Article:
In weaving, one thread touches all the others. At first, learning is in one place, play is in another, and work is in a third. Unschoolers can gradually become people whose lives are made of learning and togetherness. When play has value, and parents see learning in everything, the fiber and substance of the family's life change.

What is woven into your life is part of your being.

photo by Nancy Machaj

Clare Kirkpatrick, in response to "I've been trying so hard to do the *right* thing, but it seems like I keep getting it *wrong*."
This means that you're trying to find rules to live by and hoping that sticking to them will make you an unschooling parent and solve all your problems. But unschooling doesn't work that way. Stop reading for a bit and try being more present in each moment. Try looking at every moment and considering which response will be the better one to make. Not the best one, not the right one, but the better one.

I'm noticing I'm feeling tempted to give you ideas to manage a situation like you cited, but I feel as though you may take it word-for-word.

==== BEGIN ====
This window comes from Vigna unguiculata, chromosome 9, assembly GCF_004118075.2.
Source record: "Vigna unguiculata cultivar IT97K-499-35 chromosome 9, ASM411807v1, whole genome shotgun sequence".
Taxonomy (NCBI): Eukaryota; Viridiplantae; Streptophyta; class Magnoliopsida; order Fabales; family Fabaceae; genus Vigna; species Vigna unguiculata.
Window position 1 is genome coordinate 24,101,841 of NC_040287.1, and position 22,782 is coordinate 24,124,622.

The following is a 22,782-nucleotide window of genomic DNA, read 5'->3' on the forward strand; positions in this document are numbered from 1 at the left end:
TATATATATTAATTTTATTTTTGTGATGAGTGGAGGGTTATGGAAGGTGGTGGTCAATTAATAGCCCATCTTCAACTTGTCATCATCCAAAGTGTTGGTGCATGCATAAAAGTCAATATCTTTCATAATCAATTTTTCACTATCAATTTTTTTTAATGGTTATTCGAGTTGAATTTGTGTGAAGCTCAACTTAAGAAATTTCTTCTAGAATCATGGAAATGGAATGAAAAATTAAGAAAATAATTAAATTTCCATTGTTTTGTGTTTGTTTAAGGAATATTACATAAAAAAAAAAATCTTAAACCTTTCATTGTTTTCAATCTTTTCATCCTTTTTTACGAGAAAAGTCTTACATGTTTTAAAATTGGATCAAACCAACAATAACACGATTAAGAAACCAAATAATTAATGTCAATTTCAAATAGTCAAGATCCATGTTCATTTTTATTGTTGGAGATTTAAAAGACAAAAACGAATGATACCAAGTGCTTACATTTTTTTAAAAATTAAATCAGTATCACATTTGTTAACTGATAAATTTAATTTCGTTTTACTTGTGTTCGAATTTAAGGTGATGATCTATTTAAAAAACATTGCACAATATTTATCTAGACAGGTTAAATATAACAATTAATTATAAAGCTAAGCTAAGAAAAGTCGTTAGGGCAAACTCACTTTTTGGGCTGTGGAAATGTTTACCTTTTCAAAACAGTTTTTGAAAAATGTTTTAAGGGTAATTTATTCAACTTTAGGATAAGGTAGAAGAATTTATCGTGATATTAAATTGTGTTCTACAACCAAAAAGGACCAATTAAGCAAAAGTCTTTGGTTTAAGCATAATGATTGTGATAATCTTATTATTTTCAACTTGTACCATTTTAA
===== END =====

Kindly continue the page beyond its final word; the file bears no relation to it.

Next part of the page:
If you're feeling like you're put upon and stuck in what is feeling like an endless loop of housework, sometimes the better option would be to say 'not now, sorry' with love than to do the thing feeling pissed off and miserable. In the meantime, rather than reading everything you can get your hands on, read the most relevant things to what you're stuck on right now - what is getting in the way of you making better unschooling choices. For instance, in this situation, I'd suggest working through Sandra's page on 'service'...slowly. As you said, changes in thinking patterns takes time.